Was the end of Allegiant as bad as I originally thought? I’m starting to think no.
Warning: Spoilers. But if you haven’t read this book/series yet, that’s your own fault! When I first read the final book in the Divergent series by Veronica Roth, I was fucking mad. Not only did she do that thing with that character, but the voice of her main characters didn’t feel organic to me. She made me hate Four. She made me distrust her and vow never to buy or read one of her books again. Basically, she made me feel things and when I look back now, feeling things isn’t so terrible, is it? Let’s start with the internal characterization of Four. I can’t begin to tell you how much I disliked him in Allegiant. I thought he was whiney and feminine (not that there is anything wrong with being feminine, but I had previously found him very masculine and stoic), and he just wasn’t my jam, y’all.
(Although he was hot as hell.)
I’m totally objectifying him right now.
In retrospect, I think Roth softened him for our benefit. Here we had this tough guy willing to fight battles for their freedom, but hey, the guy had feelings, too. Roth’s depiction of him showcased his internal battles with himself and his own insecurities. And boy did he have a lot of them. Four was more than skin-deep and Allegiant showed us that through his own vulnerabilities. Tris’ suicide equally incited anger in me. Here is this girl who was so selfless that she helped wage war against Erudite and ultimately sacrificed herself so her shitty brother could live. (WHAT EVEN IS THAT, ROTH?! WE DON’T LIKE CALEB!) But in hindsight, I think I get it now. Tris’ death illustrates that selflessness and bravery are not independent of each other and to truly be selfless, you must also be brave; and to be brave, you must also be selfless. Abnegation and Dauntless were twin factions wearing different hats. Truly, Tris’ bravery throughout the series is a completely selfless act. She didn’t help stage a revolution because she was Dauntless and she could; she did it because she was selfless and unflinching in her desire to see her world a better place.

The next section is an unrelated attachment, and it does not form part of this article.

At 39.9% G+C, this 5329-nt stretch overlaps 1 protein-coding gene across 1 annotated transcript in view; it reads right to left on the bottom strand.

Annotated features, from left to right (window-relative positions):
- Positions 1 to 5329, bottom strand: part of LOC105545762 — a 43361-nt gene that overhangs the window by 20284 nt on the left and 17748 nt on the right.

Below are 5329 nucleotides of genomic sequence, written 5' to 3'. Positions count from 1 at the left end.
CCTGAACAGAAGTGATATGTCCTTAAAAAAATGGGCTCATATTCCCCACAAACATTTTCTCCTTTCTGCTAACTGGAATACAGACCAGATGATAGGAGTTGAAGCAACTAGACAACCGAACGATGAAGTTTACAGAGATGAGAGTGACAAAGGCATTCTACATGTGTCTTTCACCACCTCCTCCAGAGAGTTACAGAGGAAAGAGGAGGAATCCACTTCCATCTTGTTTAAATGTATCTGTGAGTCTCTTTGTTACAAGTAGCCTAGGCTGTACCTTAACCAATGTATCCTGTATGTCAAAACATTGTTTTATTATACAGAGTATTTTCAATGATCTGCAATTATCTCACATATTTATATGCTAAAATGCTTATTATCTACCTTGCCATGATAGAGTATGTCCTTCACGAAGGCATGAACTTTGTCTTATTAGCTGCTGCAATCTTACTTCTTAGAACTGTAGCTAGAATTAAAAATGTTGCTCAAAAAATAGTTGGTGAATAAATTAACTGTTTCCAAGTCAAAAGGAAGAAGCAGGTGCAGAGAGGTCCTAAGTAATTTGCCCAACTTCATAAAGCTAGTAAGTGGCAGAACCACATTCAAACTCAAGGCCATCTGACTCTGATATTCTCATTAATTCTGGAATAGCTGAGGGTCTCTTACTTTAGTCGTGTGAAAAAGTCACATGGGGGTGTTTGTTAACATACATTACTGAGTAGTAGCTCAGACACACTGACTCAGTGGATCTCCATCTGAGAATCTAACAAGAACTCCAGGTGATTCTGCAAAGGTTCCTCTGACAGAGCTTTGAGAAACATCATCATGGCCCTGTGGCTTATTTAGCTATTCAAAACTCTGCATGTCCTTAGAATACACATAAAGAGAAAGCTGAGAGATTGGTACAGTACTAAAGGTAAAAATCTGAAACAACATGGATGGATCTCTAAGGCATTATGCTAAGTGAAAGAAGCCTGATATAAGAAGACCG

“You know what mom told me once? She said that everyone has some evil inside them, and the first step to loving anyone is to recognize the same evil in ourselves, so we’re able to forgive them.”
Even Caleb, traitor to Abnegation and his family, had a story to tell: that even the worst of people deserve to be forgiven and loved by their family. Looking back now, I feel like my review and anger over Allegiant was a little unfair. If I re-read it now, I might find a lot of the same things still irritated me, like Roth’s inability to differentiate narrator point of view. But I am more forgiving of the story now, because I can see the messages she was trying to send through her words and characters. In short, I forgive you, Allegiant and I’m sorry I thought you sucked so bad. Love, Jenn